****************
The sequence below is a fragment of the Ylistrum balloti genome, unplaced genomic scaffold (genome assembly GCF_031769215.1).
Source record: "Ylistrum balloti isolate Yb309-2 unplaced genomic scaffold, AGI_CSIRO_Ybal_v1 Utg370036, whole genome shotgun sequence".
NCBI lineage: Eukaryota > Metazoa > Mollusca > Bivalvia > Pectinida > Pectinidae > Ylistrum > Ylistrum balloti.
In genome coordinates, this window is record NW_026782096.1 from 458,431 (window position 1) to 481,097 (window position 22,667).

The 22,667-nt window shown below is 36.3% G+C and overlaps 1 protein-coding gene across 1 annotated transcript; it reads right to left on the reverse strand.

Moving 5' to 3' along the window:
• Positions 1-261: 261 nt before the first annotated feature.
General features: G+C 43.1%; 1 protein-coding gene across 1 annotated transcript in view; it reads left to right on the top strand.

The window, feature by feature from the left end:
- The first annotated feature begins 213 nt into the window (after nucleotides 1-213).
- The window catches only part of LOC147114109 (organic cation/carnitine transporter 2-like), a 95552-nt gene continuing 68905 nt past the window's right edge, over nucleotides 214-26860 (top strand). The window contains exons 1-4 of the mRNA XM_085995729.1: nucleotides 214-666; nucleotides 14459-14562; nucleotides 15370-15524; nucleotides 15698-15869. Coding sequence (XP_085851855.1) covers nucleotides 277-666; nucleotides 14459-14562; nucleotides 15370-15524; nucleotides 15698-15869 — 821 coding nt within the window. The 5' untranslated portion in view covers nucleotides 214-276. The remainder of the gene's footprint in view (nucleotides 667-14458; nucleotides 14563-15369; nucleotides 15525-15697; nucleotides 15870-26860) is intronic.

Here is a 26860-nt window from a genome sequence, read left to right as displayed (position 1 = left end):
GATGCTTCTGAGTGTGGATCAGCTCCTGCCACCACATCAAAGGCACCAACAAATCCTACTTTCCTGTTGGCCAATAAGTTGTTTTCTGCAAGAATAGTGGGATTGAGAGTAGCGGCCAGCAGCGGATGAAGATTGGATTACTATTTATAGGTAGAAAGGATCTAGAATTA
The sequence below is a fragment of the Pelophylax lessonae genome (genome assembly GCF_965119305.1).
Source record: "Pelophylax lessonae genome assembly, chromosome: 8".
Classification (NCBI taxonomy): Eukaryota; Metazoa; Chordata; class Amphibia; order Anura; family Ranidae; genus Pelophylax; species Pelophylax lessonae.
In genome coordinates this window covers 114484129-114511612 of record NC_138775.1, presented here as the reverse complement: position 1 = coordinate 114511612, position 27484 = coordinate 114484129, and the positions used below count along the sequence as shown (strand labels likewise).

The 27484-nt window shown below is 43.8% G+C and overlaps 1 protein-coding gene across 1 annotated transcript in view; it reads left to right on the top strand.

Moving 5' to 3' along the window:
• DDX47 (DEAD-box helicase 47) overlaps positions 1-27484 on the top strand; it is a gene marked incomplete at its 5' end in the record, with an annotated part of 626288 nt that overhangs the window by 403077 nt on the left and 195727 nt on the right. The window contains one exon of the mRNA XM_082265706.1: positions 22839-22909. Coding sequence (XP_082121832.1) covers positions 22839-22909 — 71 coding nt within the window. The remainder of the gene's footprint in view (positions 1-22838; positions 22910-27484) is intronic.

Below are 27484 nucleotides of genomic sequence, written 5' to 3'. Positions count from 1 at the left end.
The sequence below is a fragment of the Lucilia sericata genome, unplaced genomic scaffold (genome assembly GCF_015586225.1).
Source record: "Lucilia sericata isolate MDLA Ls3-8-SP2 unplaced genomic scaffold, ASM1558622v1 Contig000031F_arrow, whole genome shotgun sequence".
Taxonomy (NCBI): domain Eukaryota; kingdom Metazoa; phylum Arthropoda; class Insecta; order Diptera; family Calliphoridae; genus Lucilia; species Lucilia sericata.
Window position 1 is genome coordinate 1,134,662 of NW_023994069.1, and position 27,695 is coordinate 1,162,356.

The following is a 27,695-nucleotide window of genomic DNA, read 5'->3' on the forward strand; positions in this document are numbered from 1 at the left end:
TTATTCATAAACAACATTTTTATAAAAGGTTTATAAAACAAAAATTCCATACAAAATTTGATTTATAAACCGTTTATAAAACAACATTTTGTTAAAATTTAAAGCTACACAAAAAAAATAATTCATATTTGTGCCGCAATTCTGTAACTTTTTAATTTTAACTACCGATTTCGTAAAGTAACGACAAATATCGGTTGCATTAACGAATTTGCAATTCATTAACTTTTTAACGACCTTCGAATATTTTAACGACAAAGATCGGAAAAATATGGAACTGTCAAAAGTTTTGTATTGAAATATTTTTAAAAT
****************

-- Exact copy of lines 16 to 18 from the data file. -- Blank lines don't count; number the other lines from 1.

Classification (NCBI taxonomy): Eukaryota; Metazoa; Chordata; class Amphibia; order Anura; family Ranidae; genus Pelophylax; species Pelophylax lessonae.
In genome coordinates this window covers 114484129-114511612 of record NC_138775.1, presented here as the reverse complement: position 1 = coordinate 114511612, position 27484 = coordinate 114484129, and the positions used below count along the sequence as shown (strand labels likewise).

The 27484-nt window shown below is 43.8% G+C and overlaps 1 protein-coding gene across 1 annotated transcript in view; it reads left to right on the top strand.